Presented at CREW-Miami’s Luncheon Meeting, August 16, 2017
Moderator Brett Moss, LEED AP, Managing Principal, Moss Architecture & Design Group; Panelists: Kimberly Bombery Smith, LEED AP, Senior Director of Workplace Strategy, Knoll; Martin Grohman, LEED AP, Director of Sustainability, GAF Materials Corporation; Rebecca Greier Horton, Human Factors and Ergonomics Consultant/Sustainability Advocate, Herman Miller
The terms resiliency and sustainability mean different things to architects, designers, planners, and users of commercial real estate today. Panelists each described how they view those concepts, while noting that green products and design elements are now widely used–even mandated in some cases–by government and industry regulations.
Kimberly Smith of Knoll connects sustainability with endurance, longevity, and non- obsolescence. “Knoll leans toward timeless instead of trendy products and designs, which means incorporating future-design.” Prohibited chemicals are banned from use within office buildings, and hospitals have their own sets of regulations, she said. Widespread environmental regulations have forced manufacturers of building materials and systems into compliance, and doing so keeps them competitive. She used product life-cycle to describe how long items or systems will last or endure. “Where do the raw materials come from, where can they go when the item is no longer needed? Can it be recycled?”
Smith said environmental considerations for many products are already “baked in,” but suppliers must be urged to improve. “Environmental compliance information is the latest push, like the nutritional information printed on food labels. This transparency is critical for educating the marketplace.” Her industry is challenged to satisfy building occupants who want more than a healthful, productive environment. “They want to be actually energized by their workplace, and expect it to deliver a work/live/play balance.“
For environmental health and safety expert Rebecca Greier Horton, sustainability also incorporates social and economic factors, including “how long you expect your company be around.” When designing workplaces, she said successful corporations must work hard to attract and hold the talent they need, and collaborate with architects and landlords to see that suitable environments are created. The concept of overall wellness is much broader than placing a gym in the building, and she said that the cost to businesses of sick days can be calculated in billions of dollars. She referred the audience to Fitwel (see below), a certification program that focuses on workplace productivity and health. A major trend seen by Horton is that today’s occupants respond differently to the environments where they work, placing greater value on air and water quality, noise, security, and autonomy. “Parking spaces and cars are much less important than they were to past generations.”
Marty Grohman of GAF said resiliency “is about more than strong buildings; it’s also about business continuity following a storm or other catastrophic event.” He finds that sustainable design is competitive in the marketplace, but planners have strategic choices to make. As project budgets become set, companies are forced to prioritize risks and benefits, perhaps trading environmentally-desirable systems. For example, they may have to choose between an efficient insulation plan and a flood control system. “At a certain point, the environmental and economic advantages of products overlap,” he said, citing GAF’s development of an excellent but high-priced shingle. A mid-priced version of that product has been widely received by the market, and he is pleased to see it in broad use.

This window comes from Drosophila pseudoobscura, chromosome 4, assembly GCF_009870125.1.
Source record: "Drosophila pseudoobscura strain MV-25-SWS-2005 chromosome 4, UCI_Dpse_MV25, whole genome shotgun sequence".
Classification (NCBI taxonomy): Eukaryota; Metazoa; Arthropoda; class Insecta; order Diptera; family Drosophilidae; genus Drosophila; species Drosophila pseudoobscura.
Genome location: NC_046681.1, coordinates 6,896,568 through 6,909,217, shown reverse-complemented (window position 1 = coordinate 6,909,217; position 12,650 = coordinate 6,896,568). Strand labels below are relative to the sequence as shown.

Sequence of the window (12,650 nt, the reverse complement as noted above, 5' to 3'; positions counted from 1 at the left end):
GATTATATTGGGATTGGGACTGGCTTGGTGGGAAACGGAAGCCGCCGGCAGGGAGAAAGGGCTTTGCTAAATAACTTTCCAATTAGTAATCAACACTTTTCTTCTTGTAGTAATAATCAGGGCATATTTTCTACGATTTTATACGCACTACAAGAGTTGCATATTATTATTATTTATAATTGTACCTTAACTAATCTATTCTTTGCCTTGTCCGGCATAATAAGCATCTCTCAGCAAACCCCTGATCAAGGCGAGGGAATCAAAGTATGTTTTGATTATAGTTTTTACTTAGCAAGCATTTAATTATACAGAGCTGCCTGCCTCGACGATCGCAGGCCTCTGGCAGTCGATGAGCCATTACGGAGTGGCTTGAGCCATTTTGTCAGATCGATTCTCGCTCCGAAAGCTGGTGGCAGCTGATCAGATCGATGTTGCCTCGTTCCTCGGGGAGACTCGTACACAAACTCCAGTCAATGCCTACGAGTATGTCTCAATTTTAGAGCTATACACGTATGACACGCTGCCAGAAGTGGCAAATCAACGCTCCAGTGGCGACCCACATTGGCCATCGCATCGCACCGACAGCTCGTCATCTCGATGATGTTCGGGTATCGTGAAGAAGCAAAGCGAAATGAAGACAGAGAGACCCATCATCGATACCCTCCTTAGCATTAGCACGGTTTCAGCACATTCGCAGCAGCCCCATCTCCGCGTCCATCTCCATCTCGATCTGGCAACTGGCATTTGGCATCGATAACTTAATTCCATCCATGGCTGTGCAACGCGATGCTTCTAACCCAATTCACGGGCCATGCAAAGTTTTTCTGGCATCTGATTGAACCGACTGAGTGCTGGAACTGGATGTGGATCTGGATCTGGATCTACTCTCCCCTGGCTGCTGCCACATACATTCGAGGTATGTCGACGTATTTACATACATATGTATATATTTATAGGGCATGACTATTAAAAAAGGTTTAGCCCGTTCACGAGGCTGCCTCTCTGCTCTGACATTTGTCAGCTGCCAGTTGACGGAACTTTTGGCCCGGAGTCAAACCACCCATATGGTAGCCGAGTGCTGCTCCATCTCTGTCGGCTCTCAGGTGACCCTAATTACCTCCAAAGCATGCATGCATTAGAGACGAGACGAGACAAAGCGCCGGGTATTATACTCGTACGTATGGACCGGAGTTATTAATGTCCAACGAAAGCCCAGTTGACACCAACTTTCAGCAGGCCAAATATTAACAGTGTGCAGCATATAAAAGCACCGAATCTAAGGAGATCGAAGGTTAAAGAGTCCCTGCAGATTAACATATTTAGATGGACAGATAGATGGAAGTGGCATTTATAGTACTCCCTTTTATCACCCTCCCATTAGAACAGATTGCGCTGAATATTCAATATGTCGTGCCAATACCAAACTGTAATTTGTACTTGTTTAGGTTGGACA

Hurricanes Irene and Sandy caused widespread business interruptions in the Northeast, but it was critical for GAF, a roofing provider, to be able to deliver materials immediately. Resilient design and contingency planning at the firm’s New Jersey headquarters include a command center with a daylight atrium and backup generators (precautions he believes many Miami firms have in place) and a contingency plan for mobilizing their own employees. Part of that plan is requiring staff to work from home regularly to ensure that remote systems function and workflow can continue uninterrupted.
Architect Brett Moss said his team is continually looking for design solutions that will better withstand and recover from calamities. In Miami, resiliency most often relates to predictable events like hurricanes or flooding. After Hurricane Andrew, Miami-Dade’s building codes addressed these concerns, to which architects and engineers in Florida and around the world have responded. To his question about new technologies panelists are using as they design for the human factor, they agreed that artificial intelligence (AI) and 3D printing are significant developments affecting their business processes. For GAF, AI is particularly valuable as it relates to manufacturing control systems, and Knoll uses 3D printing to develop and model new product designs.
LEED (Leadership in Energy and Environmental Design) is a certification program of the non-profit US Green Building Council (USGBC) that includes rating systems for the design, construction, operation, and maintenance of green buildings, homes, and neighborhoods.
A certification program that takes environmental stewardship to an individual human level is Fitwel (Facility Innovations Toward Wellness Environment Leadership). A collaboration between the Center for Active Design, the US Centers for Disease Control and Prevention (CDC) and the GSA, Fitwel is intended to positively affect occupant health and productivity through workplace design and operations.
—Susan Cumins, CREW-Miami member since 1998